Posted on November 15, 2012 AT 08:54pm
Tim Seely has been a busy man. Aside from his adventures with the hit series Hack/Slash, he’s been working on the newest Image Comics title Revival and a brand new horror title from Dark Horse Comics. Ex Sanguine has something of a familiar concept, but turns it around with some clever character development and that Seely charm. Along with writing partner Joshua Scott Emmons, Seely explores the life of the mysterious Sanguine killer, who after the end of the last issue, is believed to be lethargic vampire Saul Adams.
That is one of the fun things about this book: it takes the familiar story of eternal life as a vampire and shows the not-so-interesting side of being a blood-drinking killer. Saul, after centuries of life, is bored as hell. So bored in face he’s basically resigned himself to hanging out in the same diner every night for years, sitting around and passing the time by writing in his journal.This is until he meets a strange young woman named Ashely who is much less innocent than she looks.
This issue picks up where the previous left off, with Saul Adams being detained in the police station for the Sanguine killings, which[Spoiler Alert From Issue #1]was not his doing, though his journal was found at the scene. After being broken out by Ashley after she provides the police with an alibi for his whereabouts, the two of them head of for a romantic evening that is something only the two of them would find to be stimulating in both mental and sexual ways. While there’s some near nudity, it’s nothing offensive, though the entire scene seems a bit unnecessary. It establishes a bit of character, but nothing that wasn’t already present before the sexual encounter, and even goes as far as to detract from Saul a bit, who seemed to be less of a man of attraction and more of a man whose grown past all of that. Seely and Emmons do a good job of pacing the story however, revealing some interesting plot and motivation details near the end of the issue.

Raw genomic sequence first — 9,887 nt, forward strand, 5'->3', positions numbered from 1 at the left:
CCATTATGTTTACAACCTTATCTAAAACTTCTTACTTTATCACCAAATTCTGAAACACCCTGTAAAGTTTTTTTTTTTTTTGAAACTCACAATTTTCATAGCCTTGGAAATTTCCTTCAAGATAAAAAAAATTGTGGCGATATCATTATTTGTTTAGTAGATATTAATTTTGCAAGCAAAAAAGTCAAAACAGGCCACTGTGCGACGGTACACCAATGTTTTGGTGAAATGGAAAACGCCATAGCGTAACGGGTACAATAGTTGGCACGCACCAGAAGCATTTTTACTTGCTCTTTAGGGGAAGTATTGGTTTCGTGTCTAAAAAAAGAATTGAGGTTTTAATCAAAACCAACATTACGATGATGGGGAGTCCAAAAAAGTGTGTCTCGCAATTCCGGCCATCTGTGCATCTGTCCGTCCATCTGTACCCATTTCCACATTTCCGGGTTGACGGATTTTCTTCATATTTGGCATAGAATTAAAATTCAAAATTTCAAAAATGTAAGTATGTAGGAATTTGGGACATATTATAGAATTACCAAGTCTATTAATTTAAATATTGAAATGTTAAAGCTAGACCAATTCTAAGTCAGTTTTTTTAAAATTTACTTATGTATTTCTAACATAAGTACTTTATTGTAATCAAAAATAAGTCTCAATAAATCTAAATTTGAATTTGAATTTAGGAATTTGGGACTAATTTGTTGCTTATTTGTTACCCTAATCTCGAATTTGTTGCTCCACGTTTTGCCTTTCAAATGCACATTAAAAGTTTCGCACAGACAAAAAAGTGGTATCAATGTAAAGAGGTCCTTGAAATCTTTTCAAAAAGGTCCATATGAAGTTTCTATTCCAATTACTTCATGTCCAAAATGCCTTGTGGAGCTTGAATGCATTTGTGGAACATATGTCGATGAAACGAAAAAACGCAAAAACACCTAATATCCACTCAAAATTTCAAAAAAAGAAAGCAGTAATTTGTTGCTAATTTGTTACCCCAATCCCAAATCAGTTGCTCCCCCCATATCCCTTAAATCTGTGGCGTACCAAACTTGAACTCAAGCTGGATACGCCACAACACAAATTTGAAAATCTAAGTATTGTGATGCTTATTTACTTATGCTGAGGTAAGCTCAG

Seely does the artwork for the series as well, and while it’s not terrible, it doesn’t have the deep shadows of a horror book, nor does it have some of the terrifying detail work that could be expected from a series about vampirism and serial killing. Not as much of a detriment as it could have been, but Seely’s ability to write and draw the series brings a pretty passion to the book. Ashley in particular is a bit vexing as she seems to look different facially in different panels. Not in a perspective way, but she only seems to look vaguely similar in some pages than how she was originally depicted.
Summary: Overall, the series is progressing well, with some mystery thrown into the killing and psychosis. Seely and Emmonds have something here, and while the second issue lulled a bit more than the previous issue, this is turning out to be an interesting series thus far. Not an ordinary horror tale, fans of the mysticism of the vampire lore, serial killers and mystery should be reading this book without doubt. It’s a mix of several different genres, and none of them seem forced.
- THE GOOD: Solid Pacing, Mystery Element Is A Plus
- THE BAD: Artwork Is A Bit Tame For A Horror Title
- THE UGLY: Unnecessary Sex Scene Takes Away From Character Development
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